WES WELKER HAD A QUIET START TO HIS SEASON
Welker finished with three catches on five targets for a total of 14 yards. It was his lowest output, yardage-wise, since the 2009 regular-season finale against the Texans -- the game where he suffered a brutal knee injury -- when he had one catch for 12 yards. (Before that, you have to go all the way back to the 2006 season when he had one catch for 11 yards in a Dolphins loss to the Jets -- his next-to-last game in a Miami uniform -- to find such an inauspicious day.)
THE NO-HUDDLE RETURNED
After not going no-huddle for the entire 2012 preseason, the Patriots went to it judiciously in the regular-season opener, rolling it out for 17 of their 67 plays from scrimmage, or 25 percent of the time (about the same rate as last season). New England used it twice in the first quarter, six times in the second, once in the third and eight times in the fourth.
THE OFFENSIVE LINE DID WELL
Brady was hit four times (twice by Wimbley) and sacked once, that coming when he was bloodied by Wimbley. (Left tackle Nate Solder was beaten by Wimbley on the second-quarter sack.) As a group, the line deserves kudos for its work -- Brady had time to throw and Ridley ran for a career-best in terms of yardage.
“I think there were some good things, definitely, and we can build off of that -- and improve the bad things too,” Solder said. “I thought our run game was successful at times, and we were protecting pretty well most of the time, so as long as we keep getting better, we’ll be all right.”
Because of injuries and constantly shifting parts over the summer, the Patriots have been unable to build the sort of consistency and continuity that’s needed to help create a successful unit. But the group has the support of the quarterback.
“It hadn’t really come together until this week, with Logan [Mankins] being in there a lot, [Sebastian Vollmer] coming back,” Brady said. “The guys that were in there, and that really earned that spot -- [Nate Solder’s] been out there all camp, he continues to improve. I’m extremely comfortable and confident in those guys, and they’ve worked their butt off. You just got to stand there and make the throws, and that’s what this team really counts on me for.”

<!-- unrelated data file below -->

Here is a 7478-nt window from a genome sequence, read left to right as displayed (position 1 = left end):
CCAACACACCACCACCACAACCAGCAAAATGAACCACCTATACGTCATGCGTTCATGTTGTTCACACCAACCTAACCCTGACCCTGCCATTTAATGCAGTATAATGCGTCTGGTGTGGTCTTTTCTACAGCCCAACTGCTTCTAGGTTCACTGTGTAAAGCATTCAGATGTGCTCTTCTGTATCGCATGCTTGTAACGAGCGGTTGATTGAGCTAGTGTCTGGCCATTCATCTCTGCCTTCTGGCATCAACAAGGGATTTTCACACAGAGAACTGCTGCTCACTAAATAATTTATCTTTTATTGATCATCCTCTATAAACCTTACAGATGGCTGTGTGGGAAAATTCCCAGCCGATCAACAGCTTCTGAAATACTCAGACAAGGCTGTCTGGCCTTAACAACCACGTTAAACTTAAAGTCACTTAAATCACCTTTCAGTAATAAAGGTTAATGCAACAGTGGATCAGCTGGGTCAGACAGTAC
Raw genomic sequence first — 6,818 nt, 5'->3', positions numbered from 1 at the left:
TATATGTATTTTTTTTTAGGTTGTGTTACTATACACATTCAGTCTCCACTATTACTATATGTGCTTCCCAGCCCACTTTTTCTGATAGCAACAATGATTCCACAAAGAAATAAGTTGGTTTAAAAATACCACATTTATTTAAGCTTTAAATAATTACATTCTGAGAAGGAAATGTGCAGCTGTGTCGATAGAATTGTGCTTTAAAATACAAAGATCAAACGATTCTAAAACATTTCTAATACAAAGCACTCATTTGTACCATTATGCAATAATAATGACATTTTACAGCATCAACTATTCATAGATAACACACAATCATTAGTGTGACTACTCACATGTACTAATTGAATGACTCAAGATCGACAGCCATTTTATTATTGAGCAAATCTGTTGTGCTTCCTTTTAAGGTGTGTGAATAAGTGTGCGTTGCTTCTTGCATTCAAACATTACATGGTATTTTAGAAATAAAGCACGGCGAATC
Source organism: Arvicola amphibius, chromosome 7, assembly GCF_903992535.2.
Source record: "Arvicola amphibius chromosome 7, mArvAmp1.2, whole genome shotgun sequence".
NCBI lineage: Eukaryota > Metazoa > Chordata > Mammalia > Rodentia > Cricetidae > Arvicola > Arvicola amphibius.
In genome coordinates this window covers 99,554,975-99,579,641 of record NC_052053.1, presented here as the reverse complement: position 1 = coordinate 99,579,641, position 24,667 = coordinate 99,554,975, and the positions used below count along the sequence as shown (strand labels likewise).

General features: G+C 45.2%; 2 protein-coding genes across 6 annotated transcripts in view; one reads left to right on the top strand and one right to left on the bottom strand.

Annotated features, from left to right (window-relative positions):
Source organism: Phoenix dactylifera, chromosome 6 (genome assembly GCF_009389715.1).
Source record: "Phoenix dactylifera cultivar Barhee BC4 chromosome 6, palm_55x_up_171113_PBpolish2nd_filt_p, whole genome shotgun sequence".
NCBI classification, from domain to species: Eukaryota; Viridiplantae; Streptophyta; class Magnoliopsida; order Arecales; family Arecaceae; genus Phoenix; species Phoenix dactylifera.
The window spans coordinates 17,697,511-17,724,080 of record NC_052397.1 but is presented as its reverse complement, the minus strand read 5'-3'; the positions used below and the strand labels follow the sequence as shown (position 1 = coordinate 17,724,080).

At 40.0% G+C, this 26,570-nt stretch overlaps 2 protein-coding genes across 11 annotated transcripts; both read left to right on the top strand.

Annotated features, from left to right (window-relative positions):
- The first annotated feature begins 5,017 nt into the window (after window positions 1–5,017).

Two things that bear watching going forward: one, right tackle Vollmer started the game, but was relieved by Marcus Cannon. This is likely an attempt to get Vollmer -- who was hobbled by injury over the course of the offseason and only recently returned to the practice field -- up to speed slowly. And two, Cannon later slid inside to right guard after Dan Connolly left the game with a head injury in the second half. The loss of Connolly for a time would likely force the Patriots to turn to Donald Thomas or Nick McDonald for depth.
TAVON WILSON IS ALSO A ROOKIE OF CONSEQUENCE
Over the last month, when we’ve written stories about the potential greatness of New England’s rookie class, it’s been Jones, Hightower and everyone else. On Sunday, second-round pick Tavon Wilson was heard from. The defensive back out of Illinois played a very good game -- he had four tackles (three solo) and two passes defensed. He was also part of New England's biggest hit of the day, combining with Mayo for a crunching fourth-quarter hit on Tennessee wide receiver Nate Washington that knocked the ball loose for a fumble that was picked up by Pat Chung. (The play was later overturned.)
And while it probably wasn’t technically his best play of the day, his highlight was the first pick of his pro career. On the second play from scrimmage in the second quarter and with the Titans on the Patriots’ 48-yard line, Locker aired it out, going deep to the New England end zone. Only problem was, he threw a fluttering ball into double coverage. The ball knocked off Kyle Arrington’s helmet, and the quick-thinking Wilson scooped up the ball.